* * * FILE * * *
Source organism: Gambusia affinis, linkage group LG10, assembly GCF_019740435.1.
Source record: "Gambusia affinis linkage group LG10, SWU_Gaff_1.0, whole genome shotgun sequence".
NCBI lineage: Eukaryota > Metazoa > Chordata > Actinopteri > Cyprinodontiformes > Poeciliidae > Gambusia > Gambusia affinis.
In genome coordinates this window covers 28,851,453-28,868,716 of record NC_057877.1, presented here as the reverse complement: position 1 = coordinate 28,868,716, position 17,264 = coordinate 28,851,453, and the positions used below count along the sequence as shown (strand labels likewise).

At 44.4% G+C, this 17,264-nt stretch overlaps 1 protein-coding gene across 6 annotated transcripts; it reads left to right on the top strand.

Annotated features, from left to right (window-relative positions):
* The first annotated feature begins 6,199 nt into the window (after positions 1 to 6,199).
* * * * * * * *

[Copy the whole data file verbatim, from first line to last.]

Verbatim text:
Source organism: Gambusia affinis, linkage group LG10, assembly GCF_019740435.1.
Source record: "Gambusia affinis linkage group LG10, SWU_Gaff_1.0, whole genome shotgun sequence".
NCBI lineage: Eukaryota > Metazoa > Chordata > Actinopteri > Cyprinodontiformes > Poeciliidae > Gambusia > Gambusia affinis.
In genome coordinates this window covers 28,851,453-28,868,716 of record NC_057877.1, presented here as the reverse complement: position 1 = coordinate 28,868,716, position 17,264 = coordinate 28,851,453, and the positions used below count along the sequence as shown (strand labels likewise).

At 44.4% G+C, this 17,264-nt stretch overlaps 1 protein-coding gene across 6 annotated transcripts; it reads left to right on the top strand.

Annotated features, from left to right (window-relative positions):
* The first annotated feature begins 6,199 nt into the window (after positions 1 to 6,199).